at increasingly bigger and bigger intervals
of time and it’s a very efficient way to study,
but it also takes advantage of the way your
brain works. Basically,
space repetition is a system where you’ll study something,
and if you know that
individual fact very well,
you will not see it for quite a while, but the facts that you
don’t know well,
you’re going to see them more and more frequently.
The way that it works on our brain level is
that you are trying to recall information.
You’re forcing your brain to pull it out
at the closest time possible to when you are
about to forget it,
so your brain actually has to work as hard as it possibly can to
recall this information and it encodes it better,
so its more efficient and you can
actually learn a lot faster.
The best way to take advantage
of this is to use an SRS or space repetition software
to do your studying for you instead of using index cards or something. Now,
when I was studying Japanese,
and I will be doing this again soon, I used one called
WaniKani that was very,
very efficient and helped me learn hundreds of Kanji and Japanese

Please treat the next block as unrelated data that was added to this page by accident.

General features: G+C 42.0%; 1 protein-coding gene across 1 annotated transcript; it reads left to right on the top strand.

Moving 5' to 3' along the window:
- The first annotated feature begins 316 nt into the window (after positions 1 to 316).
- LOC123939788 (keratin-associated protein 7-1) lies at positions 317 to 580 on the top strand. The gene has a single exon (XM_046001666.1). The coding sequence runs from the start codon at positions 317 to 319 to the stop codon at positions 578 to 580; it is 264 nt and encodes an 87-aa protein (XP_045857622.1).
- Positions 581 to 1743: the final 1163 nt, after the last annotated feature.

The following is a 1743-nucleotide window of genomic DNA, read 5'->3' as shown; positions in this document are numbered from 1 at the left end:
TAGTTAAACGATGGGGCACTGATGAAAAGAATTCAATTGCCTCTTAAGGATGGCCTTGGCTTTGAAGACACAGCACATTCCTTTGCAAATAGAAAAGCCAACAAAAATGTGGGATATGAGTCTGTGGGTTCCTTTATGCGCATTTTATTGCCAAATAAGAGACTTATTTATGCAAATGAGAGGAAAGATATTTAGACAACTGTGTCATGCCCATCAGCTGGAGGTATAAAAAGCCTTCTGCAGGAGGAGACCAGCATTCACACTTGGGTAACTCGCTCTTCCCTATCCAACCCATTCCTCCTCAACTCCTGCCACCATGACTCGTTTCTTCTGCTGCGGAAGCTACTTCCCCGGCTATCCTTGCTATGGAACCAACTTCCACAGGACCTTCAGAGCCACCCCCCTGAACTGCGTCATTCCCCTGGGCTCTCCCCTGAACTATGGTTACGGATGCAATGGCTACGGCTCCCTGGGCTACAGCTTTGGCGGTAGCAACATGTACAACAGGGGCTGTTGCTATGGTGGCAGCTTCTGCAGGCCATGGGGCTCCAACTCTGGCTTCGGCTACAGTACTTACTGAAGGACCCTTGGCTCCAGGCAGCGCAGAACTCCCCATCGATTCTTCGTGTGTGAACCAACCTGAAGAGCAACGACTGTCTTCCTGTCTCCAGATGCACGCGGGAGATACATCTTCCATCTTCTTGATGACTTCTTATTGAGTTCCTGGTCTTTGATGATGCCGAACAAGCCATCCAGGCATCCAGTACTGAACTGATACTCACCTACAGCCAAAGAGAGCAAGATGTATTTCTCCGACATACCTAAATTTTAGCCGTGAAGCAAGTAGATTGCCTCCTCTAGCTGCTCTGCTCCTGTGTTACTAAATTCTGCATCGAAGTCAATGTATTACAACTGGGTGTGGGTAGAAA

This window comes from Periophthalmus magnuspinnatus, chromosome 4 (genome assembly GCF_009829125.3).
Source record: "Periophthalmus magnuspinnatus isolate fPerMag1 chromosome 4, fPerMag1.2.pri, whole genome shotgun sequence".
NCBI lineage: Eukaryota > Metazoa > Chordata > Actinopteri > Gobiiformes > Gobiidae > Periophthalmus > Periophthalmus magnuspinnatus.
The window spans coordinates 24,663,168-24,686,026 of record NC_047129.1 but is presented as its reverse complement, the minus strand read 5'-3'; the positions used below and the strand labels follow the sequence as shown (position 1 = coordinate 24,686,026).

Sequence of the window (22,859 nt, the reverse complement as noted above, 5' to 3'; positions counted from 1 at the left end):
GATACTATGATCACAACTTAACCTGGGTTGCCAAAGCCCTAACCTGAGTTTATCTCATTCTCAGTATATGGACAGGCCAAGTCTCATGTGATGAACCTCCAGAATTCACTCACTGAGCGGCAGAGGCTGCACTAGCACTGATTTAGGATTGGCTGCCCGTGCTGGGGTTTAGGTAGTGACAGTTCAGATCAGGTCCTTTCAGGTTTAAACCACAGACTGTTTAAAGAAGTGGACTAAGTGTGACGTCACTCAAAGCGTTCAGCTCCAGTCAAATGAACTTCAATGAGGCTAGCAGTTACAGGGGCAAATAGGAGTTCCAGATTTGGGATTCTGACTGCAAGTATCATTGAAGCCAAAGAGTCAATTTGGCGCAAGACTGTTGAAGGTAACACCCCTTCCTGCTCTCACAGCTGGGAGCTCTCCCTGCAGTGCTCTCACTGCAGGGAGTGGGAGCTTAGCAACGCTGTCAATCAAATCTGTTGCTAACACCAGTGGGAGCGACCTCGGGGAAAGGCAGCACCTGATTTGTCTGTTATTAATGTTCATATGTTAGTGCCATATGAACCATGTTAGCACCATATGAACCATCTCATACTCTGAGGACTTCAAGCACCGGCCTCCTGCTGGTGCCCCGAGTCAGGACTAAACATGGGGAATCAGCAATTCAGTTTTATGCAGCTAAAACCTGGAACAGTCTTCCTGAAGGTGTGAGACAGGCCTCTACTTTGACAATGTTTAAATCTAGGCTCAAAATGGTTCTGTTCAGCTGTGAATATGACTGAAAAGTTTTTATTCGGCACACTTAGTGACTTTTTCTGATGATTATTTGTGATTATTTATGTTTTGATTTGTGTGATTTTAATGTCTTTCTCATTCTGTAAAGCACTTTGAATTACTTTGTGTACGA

There is actually a free and generalized one
called Anki and you can find it on AnkiSRS.
where you can actually create your own card sets
for any type of data that you think you
would want to study
with SRS or you can actually find shared card decks from people who have
already made things. So,
definitely check that out.
I think the preparation aspect
of making your own card decks is very useful, but simply
going through and studying them using
space repetition is usually going to be more efficient
than using just typical linear flashcard studymethods on paper.
We’re getting a little more advanced here,
so this one is to try out the Method of Loci for memorization.
The Method of Loci goes back to the
Greek and Roman times and it is a memorization technique
that has been used by memory champs for along time.
It essentially takes advantage
of your brain’s ability to remember spatial information very well.
It’s all about visualization.
The classic way to do it is to associate certain sets
of the set of data you’re trying to memorize,
certain groups of that with different roomsof a house.
Let me give you an example.
This is the Kanji for king in Japanese,
and the pronunciation, the way that you say king
而 Oh 是一个十分简单的发音
in Japanese is”Oh,” and”Oh” is really simplepronunciation.
It doesn’t really lend itself too well to mnemonics,
which is a shame because mnemonics
is a great way to learn Kanji. Now,
what if I want to adapt the Method
of Loci to learning this Kanji along with lots
What does a king sit on, a throne,
or as we could say,
the toilet, and I am not averse
to using 5-year-old humor here.
What do you say when you smell the toilet,”Oh.” Yeah,
work with me here. Also,
the Kanji for king looks like a towel rack
so I can associate king with the bathroom